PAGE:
Since we moved to Geelong, I keep getting this sense of déjà vu, I am reminded of a few years spent in Ballina in Northern New South Wales in my early 20’s.  I lived with my then boyfriend Nathan in a decrepit sub-divided Queenslander on top of a hill in East Ballina (Bally-Na, is how they pronounce it, liltingly, in Ireland).  Our views from three sides were postcard perfect, and those views on a blue-skied day were enough to soften most troubles.  We sat, high above Shaws Bay and the rock walls- North and South- between the opening of the Richmond River and the Pacific at the front, and the mercurial estuarine waters of North Creek at the side and the back.
Hanging out the washing, or the wet sheets of my handmade paper on the swirling hills hoist was a pleasure in those days.  I swayed in a floaty purple dress in the benign breeze, above those blue vistas, and wondered at joy that could be had so cheaply and simply.  I spent my childhood in a Victorian Mallee town, where the views, yellow wheat, flat roads and dirt, animated here and there with spindly whirly winds in the far distance- were an arid, dusty affair, parched with drought always, and though I moved to Ballina  from leafy Elwood, still, even the feel of plane trees and  the glassy, cold bay there could not compare to the feeling of sunny contentment to be found in that other time and place.
In those days, I walked a lot, as I always have, having never driven a car.  I walked along by the beach to the library, or to shop for small things in the town centre.  I wrote poems every day. Nathan fished when he wasn’t at uni, and I sometimes went with him, enjoying a quiet blood lust, the bravado of which never extended as far as baiting my own hooks or removing the fish from the barbs.  I loved the quiet beauty of the wait, on the rocks of North Wall, the old pier on the river or the banks of the tidal lake and the sandbar.  We sometimes saw dolphins glide by, or sting rays fluttering elegantly in through narrow tidal channels, and more often still, we saw the joyful leaping and flopping of the mullet in Shaws Bay.  This inland-bred girl never lost a sense of wonder and gratitude for those visions.
Nathan studied and cooked and I wrote letters on the back step, read or hung paper in the sun. There wasn’t a lot to do socially for young uni students in Ballina in the mid nineties.  We had very little money, sometimes we would run out of money for food, like plenty of students but we made it through ok.  As for love, well, I know that it was there, but it is something that I can scarcely discern now, like the feeling of a cut that has become a silvery scar over the course of time.   It is when I think of the curve of his hip from behind, lying on the futon, strangely feminine on his definitely masculine form, that I can properly conjure the ghost of tenderness in my recollection of that love.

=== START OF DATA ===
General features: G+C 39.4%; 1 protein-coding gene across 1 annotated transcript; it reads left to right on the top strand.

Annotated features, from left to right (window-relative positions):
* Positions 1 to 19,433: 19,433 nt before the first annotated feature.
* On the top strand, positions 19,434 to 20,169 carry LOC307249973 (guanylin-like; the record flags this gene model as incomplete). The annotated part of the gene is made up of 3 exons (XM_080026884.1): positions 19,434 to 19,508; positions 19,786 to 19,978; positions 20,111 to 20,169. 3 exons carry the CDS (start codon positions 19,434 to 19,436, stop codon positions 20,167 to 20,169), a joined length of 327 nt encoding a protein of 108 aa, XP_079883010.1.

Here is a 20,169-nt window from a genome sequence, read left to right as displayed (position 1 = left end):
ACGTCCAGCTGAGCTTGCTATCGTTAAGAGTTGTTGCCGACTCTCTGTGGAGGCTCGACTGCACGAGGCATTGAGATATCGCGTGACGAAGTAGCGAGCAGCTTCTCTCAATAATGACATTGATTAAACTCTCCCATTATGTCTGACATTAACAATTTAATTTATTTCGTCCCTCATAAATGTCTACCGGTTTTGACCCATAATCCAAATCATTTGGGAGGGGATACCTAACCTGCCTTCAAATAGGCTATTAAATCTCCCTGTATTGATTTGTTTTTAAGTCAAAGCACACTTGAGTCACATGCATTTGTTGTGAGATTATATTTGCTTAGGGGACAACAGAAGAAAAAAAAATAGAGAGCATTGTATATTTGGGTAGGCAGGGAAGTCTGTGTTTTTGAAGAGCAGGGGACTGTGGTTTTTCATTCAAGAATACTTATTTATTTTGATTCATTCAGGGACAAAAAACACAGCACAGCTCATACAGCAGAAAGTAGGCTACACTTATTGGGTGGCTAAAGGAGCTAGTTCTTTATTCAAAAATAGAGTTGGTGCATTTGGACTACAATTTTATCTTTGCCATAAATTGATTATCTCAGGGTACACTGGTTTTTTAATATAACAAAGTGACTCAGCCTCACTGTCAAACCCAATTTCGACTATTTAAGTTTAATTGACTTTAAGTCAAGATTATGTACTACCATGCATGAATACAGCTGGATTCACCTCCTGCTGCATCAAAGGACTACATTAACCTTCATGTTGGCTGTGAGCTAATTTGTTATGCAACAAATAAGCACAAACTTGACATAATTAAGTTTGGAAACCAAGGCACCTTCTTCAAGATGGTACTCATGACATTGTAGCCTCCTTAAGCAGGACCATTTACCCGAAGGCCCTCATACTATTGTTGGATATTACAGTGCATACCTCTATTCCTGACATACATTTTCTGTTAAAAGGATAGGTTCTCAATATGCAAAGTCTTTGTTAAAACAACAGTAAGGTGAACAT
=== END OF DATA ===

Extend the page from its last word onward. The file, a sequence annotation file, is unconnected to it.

Now I am in twenty years older, with all of those days gone in between, and Nathan long gone with them, and I have moved  to Geelong West with my husband and my baby boy. I have lived many of those years back in Elwood, and I have loved her plane trees in all of the seasons, and that cold, glassy bay from afar. I have spent some years in Bondi, and adored her sunny, open, glittering face too. Mostly I have lived by the sea, somewhere, but it is only this move,after the birth of Boodi, that brings me back to those years of my youth, like time doubling back and looping in on itself.  I walk with a pram now, meandering as long as my son keeps sleeping, and though the breeze here is not so mild yet, and the sweeping blue is not wild ocean, river or estuary, but another bay, and it has been as many years since I held a fishing rod as since those days of old, still, walking these paths by the water, passing the people painted bollards all of the way, takes me back there, to those sweet, aimless days of Bally-Na.
 My contentment is more centred, the weight of this sleeping child in my arms, my husbands kiss on my brow in the mornings, a pretty workers cottage with iron lace and climbing roses, jasmine, herbs and lemons in the backyard in lieu of grand vistas, but I remember those days when everything lay before me and all so far away.